To live out a dream for nearly all Midwesterners, I packed my clothes, a writer’s notebook (blank) and two cassette tapes— REO Speedwagon’s High Infidelity and their Greatest Hits (hey, it was 1991!)—into an oversized nylon Spalding duffel bag, kissed my parents good-bye and boarded a Greyhound bus from Cleveland to New York. I said to hell with my senior year of college. I felt that New York—like my grandmother’s embrace—would hold open its own fleshy, loving arms for people like me.
I knew that by the week’s end, I’d be another working New Yorker. I would rent a room in the village and learn the subway system. Then Mitch, my older cousin, who lived in the Poconos, drove in to get me. One week in the city hollowed out my savings. In all, I had five job interviews, which amounted to nothing. Arriving on a Greyhound bus earlier in the week and residing at a YMCA were not strong selling points. Adding to my wayfaring look, I hauled my large duffel bag to all the interviews, since the YMCA’s policy was to switch me to a new room each day.
On my last day in New York, Mitch took me to a Mexican joint in the West Village. We sat at a streetside table and drank margaritas. The streets were crowded as New York darkened.
We walked slowly toward the Port Authority parking garage. Halfway there, a tall man put his arm straight out, shouted “stop!” and asked if we wanted to buy a Sony camcorder. He dangled a white Macy’s shopping bag by his side. The man’s hair was close-cropped, and despite the warm summer weather, he was dressed in a heavy plaid button-up shirt—the kind usually worn by Canadian lumberjacks. He was clean-shaven, reminding me of the tidy face of a Methodist preacher I knew back home.
“Nope,” Mitch said.
“How much do you want for it?” I asked.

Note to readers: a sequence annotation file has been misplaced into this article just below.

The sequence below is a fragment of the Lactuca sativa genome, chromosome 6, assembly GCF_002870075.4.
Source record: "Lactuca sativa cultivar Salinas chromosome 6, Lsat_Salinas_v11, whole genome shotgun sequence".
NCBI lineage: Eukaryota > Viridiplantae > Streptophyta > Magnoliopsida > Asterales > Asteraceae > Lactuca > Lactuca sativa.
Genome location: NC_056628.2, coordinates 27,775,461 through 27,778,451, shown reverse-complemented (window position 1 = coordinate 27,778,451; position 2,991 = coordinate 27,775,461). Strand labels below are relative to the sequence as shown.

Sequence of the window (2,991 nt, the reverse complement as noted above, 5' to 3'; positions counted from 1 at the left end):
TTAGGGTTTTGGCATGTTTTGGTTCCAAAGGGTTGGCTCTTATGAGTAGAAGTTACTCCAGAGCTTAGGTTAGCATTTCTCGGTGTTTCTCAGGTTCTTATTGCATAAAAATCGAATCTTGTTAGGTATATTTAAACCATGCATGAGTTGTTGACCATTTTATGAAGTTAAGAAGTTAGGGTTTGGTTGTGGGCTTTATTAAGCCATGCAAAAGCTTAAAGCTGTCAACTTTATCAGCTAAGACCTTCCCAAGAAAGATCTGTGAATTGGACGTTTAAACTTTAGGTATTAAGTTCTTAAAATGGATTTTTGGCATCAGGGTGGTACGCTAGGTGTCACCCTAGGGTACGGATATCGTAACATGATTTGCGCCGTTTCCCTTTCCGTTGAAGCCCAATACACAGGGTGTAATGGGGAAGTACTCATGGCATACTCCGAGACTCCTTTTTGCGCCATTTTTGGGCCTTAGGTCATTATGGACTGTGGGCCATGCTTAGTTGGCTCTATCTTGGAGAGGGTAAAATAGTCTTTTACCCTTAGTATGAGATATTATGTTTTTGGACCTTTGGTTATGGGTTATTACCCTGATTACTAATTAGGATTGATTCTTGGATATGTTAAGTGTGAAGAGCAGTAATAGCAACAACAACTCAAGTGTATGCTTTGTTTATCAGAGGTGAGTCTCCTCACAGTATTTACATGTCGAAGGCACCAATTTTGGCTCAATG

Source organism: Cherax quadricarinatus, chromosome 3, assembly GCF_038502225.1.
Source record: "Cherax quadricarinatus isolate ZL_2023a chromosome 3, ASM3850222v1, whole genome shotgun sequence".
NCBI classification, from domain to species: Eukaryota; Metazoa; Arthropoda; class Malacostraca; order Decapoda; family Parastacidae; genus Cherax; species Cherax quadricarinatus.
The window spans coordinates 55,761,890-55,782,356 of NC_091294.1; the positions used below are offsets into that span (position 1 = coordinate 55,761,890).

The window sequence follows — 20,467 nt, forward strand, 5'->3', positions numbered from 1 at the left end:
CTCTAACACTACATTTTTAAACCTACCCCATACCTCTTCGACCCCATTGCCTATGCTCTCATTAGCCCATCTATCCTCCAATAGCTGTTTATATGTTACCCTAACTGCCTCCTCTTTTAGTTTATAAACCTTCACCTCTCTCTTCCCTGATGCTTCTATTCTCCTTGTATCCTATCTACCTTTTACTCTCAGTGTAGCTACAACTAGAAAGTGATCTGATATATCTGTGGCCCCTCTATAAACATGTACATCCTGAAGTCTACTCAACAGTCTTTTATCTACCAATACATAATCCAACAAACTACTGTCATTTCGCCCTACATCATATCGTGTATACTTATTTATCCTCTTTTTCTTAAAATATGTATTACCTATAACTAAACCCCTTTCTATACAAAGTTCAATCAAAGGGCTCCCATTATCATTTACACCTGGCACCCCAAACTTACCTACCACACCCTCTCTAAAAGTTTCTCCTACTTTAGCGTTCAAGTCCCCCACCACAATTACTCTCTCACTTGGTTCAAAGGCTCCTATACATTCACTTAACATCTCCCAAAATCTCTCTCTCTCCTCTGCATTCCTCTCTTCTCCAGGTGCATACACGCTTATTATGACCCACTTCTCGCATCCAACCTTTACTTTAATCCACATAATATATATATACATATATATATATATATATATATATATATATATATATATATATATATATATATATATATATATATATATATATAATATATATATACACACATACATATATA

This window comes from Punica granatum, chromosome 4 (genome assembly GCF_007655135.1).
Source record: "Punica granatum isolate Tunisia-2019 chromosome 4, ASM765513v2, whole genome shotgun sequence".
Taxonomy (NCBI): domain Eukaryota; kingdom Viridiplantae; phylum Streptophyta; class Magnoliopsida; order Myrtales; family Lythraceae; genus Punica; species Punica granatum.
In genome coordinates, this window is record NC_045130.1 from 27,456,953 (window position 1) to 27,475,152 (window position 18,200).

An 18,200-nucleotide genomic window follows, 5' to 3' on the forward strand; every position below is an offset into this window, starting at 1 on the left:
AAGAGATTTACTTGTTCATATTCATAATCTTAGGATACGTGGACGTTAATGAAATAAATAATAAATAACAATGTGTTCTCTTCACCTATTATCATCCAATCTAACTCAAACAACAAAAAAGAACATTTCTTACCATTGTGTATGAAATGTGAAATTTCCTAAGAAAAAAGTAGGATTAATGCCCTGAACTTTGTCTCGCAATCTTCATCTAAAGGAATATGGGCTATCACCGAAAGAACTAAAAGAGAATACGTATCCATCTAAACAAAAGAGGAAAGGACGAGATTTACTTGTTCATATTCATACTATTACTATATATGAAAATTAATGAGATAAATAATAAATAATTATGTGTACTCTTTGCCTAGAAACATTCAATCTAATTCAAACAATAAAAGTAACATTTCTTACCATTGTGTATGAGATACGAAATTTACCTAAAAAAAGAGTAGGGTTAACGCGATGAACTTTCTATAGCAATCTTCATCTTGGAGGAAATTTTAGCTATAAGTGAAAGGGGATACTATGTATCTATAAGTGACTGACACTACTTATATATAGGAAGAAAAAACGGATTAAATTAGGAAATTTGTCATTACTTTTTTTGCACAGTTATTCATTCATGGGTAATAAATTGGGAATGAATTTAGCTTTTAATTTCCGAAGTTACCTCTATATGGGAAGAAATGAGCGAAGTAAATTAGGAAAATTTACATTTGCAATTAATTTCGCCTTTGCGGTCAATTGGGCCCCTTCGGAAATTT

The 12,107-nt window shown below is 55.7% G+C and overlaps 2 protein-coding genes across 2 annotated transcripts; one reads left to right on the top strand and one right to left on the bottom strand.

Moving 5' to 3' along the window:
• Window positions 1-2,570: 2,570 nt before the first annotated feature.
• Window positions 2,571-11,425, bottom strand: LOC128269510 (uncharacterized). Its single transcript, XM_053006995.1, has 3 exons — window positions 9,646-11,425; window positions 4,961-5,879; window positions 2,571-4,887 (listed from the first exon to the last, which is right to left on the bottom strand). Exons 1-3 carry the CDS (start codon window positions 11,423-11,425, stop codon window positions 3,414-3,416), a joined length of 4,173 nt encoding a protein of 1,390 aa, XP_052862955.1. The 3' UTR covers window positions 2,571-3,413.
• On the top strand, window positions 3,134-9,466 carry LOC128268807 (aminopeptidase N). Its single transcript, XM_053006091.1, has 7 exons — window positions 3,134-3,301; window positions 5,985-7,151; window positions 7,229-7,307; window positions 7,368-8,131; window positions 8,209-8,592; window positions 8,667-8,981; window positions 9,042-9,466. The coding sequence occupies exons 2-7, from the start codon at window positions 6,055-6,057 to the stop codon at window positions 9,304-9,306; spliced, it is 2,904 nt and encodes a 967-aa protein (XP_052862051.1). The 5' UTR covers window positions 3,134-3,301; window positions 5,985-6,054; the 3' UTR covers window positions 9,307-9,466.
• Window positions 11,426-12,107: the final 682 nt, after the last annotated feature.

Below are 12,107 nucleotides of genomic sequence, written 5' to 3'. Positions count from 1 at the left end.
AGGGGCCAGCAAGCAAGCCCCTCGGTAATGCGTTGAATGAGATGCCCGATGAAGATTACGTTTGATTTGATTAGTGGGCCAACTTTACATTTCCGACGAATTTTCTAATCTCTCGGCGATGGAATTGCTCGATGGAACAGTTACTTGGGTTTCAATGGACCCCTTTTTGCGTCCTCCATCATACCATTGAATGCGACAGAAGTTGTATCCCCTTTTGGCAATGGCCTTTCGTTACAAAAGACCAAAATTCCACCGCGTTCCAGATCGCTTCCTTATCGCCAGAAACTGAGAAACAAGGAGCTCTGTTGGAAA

“It’s a scam,” Mitch whispered, leaning in close to me. The man pulled the camera box out of the bag. We eyed it carefully, and I asked if I could hold it. It was still wrapped in the factory shrink-wrap with a price tag of $499.99. The weight felt right, I said, holding it in my palm.
“Can we open it and take a look inside?” Mitch said. The man shook his head; he explained that he’d be crazy to let us open it; the value would plummet. We’d have to put the money up front.
I squeezed the box gently and tapped it a few times. I inspected the shrink-wrap, ran my forefinger along the edge, and detected no seam. It all looked professional.
“How could he get the camera out without tearing it open?” I asked.
“Hundred bucks is a good deal,” the man said. When Mitch asked him how he acquired the merchandise, he told us that some lady left it on the back of her chair at a café where he waited tables. He had waited a week for her to return but she never showed; so he had no choice but to sell it. He was an actor and needed money to pay for his union card, which would get him into the casting calls for the bigger Broadway shows.
He said that he moved here recently from the Midwest.
“Me, too, from Ohio,” I said. He came from Michigan. Neighbors, I thought. He might be the first person I meet in New York.
“How about forty?” Mitch said.
“Seventy-five,” he countered.
We settled on $50, and Mitch and I put in $25 apiece. I thanked the guy and wished him good luck. Perhaps I’d see him someday on Broadway, and we smiled as he took our money and left.
I swung the Macy’s bag as Mitch and I walked to his pickup truck. As we popped out of the Lincoln Tunnel, I had the great idea to film the skyline as it retreated out the truck’s back window. I tore off the shrink-wrap, excited that we’d saved $450. Mitch held up his hand, and I slapped him a high-five. Opening the flap on one end, I pulled out the Styrofoam end piece and removed a crumpled wad of newspaper, like the kind you find pushed down inside a new pair of shoes. Then we found more wadded balls of paper. I held the box with both hands, peered inside, and shook it, waiting for the camera to appear.
I shook harder and a rock taped to the inside ricocheted onto the floor.
“We were hustled, weren’t we?” Mitch asked.
I smoothed out one of the wadded-up newspapers and looked at the date. “Today’s paper,” I said. “He wasn’t from the Midwest.”
I slid open the back window and flung the box into the truck’s bed. I balled up the shrink-wrap tightly, held it on my lap for a moment and watched it wriggle open like a budding flower. “How’d he do it?” I asked. “I mean, it’s shrink-wrap.”
It was my first time in New York City, and I still had so much to learn.
It took more than 10 years for Brian Pennington to finally muster the courage to return to New York City. He lives in Brooklyn. For more info visit www.mediabistro.com/brianpennington.